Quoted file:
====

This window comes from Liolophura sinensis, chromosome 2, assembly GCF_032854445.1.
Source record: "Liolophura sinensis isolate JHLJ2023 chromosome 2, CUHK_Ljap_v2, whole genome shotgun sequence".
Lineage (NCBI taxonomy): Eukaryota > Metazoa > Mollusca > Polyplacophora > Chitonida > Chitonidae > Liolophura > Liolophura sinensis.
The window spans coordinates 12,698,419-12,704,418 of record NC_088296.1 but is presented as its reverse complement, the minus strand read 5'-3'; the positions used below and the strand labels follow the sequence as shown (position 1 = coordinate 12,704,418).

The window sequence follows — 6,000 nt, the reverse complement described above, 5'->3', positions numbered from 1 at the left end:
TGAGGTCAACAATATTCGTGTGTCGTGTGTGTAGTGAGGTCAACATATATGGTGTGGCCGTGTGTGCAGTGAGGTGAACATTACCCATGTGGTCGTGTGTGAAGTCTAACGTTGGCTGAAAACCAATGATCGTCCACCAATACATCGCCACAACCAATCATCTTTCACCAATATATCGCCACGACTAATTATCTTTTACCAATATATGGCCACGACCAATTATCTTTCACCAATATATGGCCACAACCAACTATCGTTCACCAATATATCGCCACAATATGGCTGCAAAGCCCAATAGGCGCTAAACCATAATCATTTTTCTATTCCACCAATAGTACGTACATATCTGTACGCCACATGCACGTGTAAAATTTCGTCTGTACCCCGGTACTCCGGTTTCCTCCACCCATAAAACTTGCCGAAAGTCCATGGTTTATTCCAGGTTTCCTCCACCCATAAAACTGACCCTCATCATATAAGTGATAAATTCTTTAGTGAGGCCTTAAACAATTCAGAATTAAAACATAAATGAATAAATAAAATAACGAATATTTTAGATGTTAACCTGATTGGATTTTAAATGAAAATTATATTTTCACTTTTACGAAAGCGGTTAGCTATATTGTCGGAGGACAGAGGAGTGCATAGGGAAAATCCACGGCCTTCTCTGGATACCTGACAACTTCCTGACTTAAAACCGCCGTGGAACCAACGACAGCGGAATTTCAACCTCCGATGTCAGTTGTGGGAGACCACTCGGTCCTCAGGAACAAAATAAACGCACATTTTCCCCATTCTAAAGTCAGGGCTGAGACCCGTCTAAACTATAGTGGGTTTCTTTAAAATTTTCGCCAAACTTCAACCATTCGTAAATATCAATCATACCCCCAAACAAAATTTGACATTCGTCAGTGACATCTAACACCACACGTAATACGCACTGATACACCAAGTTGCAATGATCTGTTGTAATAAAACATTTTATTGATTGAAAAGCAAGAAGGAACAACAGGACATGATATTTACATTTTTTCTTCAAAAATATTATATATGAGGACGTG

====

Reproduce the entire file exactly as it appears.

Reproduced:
This window comes from Liolophura sinensis, chromosome 2, assembly GCF_032854445.1.
Source record: "Liolophura sinensis isolate JHLJ2023 chromosome 2, CUHK_Ljap_v2, whole genome shotgun sequence".
Lineage (NCBI taxonomy): Eukaryota > Metazoa > Mollusca > Polyplacophora > Chitonida > Chitonidae > Liolophura > Liolophura sinensis.
The window spans coordinates 12,698,419-12,704,418 of record NC_088296.1 but is presented as its reverse complement, the minus strand read 5'-3'; the positions used below and the strand labels follow the sequence as shown (position 1 = coordinate 12,704,418).

The window sequence follows — 6,000 nt, the reverse complement described above, 5'->3', positions numbered from 1 at the left end:
TGAGGTCAACAATATTCGTGTGTCGTGTGTGTAGTGAGGTCAACATATATGGTGTGGCCGTGTGTGCAGTGAGGTGAACATTACCCATGTGGTCGTGTGTGAAGTCTAACGTTGGCTGAAAACCAATGATCGTCCACCAATACATCGCCACAACCAATCATCTTTCACCAATATATCGCCACGACTAATTATCTTTTACCAATATATGGCCACGACCAATTATCTTTCACCAATATATGGCCACAACCAACTATCGTTCACCAATATATCGCCACAATATGGCTGCAAAGCCCAATAGGCGCTAAACCATAATCATTTTTCTATTCCACCAATAGTACGTACATATCTGTACGCCACATGCACGTGTAAAATTTCGTCTGTACCCCGGTACTCCGGTTTCCTCCACCCATAAAACTTGCCGAAAGTCCATGGTTTATTCCAGGTTTCCTCCACCCATAAAACTGACCCTCATCATATAAGTGATAAATTCTTTAGTGAGGCCTTAAACAATTCAGAATTAAAACATAAATGAATAAATAAAATAACGAATATTTTAGATGTTAACCTGATTGGATTTTAAATGAAAATTATATTTTCACTTTTACGAAAGCGGTTAGCTATATTGTCGGAGGACAGAGGAGTGCATAGGGAAAATCCACGGCCTTCTCTGGATACCTGACAACTTCCTGACTTAAAACCGCCGTGGAACCAACGACAGCGGAATTTCAACCTCCGATGTCAGTTGTGGGAGACCACTCGGTCCTCAGGAACAAAATAAACGCACATTTTCCCCATTCTAAAGTCAGGGCTGAGACCCGTCTAAACTATAGTGGGTTTCTTTAAAATTTTCGCCAAACTTCAACCATTCGTAAATATCAATCATACCCCCAAACAAAATTTGACATTCGTCAGTGACATCTAACACCACACGTAATACGCACTGATACACCAAGTTGCAATGATCTGTTGTAATAAAACATTTTATTGATTGAAAAGCAAGAAGGAACAACAGGACATGATATTTACATTTTTTCTTCAAAAATATTATATATGAGGACGTG